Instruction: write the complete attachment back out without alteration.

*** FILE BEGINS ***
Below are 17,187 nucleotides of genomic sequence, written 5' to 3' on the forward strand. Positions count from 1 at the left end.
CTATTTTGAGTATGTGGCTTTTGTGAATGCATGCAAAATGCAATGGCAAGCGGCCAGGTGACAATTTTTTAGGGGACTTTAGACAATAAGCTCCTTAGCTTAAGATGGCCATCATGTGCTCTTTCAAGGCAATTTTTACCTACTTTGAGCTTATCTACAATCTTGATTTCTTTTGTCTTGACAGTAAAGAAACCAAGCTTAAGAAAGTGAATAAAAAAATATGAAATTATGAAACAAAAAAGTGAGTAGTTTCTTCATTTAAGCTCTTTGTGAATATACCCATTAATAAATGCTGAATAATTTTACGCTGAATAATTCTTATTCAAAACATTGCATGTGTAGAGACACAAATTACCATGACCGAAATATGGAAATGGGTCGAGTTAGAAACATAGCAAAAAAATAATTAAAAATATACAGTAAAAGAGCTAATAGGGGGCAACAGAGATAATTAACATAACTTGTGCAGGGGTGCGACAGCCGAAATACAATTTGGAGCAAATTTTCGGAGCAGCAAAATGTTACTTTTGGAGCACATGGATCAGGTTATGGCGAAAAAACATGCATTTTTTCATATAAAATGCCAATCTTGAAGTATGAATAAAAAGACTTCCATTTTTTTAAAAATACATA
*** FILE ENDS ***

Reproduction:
Below are 17,187 nucleotides of genomic sequence, written 5' to 3' on the forward strand. Positions count from 1 at the left end.
CTATTTTGAGTATGTGGCTTTTGTGAATGCATGCAAAATGCAATGGCAAGCGGCCAGGTGACAATTTTTTAGGGGACTTTAGACAATAAGCTCCTTAGCTTAAGATGGCCATCATGTGCTCTTTCAAGGCAATTTTTACCTACTTTGAGCTTATCTACAATCTTGATTTCTTTTGTCTTGACAGTAAAGAAACCAAGCTTAAGAAAGTGAATAAAAAAATATGAAATTATGAAACAAAAAAGTGAGTAGTTTCTTCATTTAAGCTCTTTGTGAATATACCCATTAATAAATGCTGAATAATTTTACGCTGAATAATTCTTATTCAAAACATTGCATGTGTAGAGACACAAATTACCATGACCGAAATATGGAAATGGGTCGAGTTAGAAACATAGCAAAAAAATAATTAAAAATATACAGTAAAAGAGCTAATAGGGGGCAACAGAGATAATTAACATAACTTGTGCAGGGGTGCGACAGCCGAAATACAATTTGGAGCAAATTTTCGGAGCAGCAAAATGTTACTTTTGGAGCACATGGATCAGGTTATGGCGAAAAAACATGCATTTTTTCATATAAAATGCCAATCTTGAAGTATGAATAAAAAGACTTCCATTTTTTTAAAAATACATA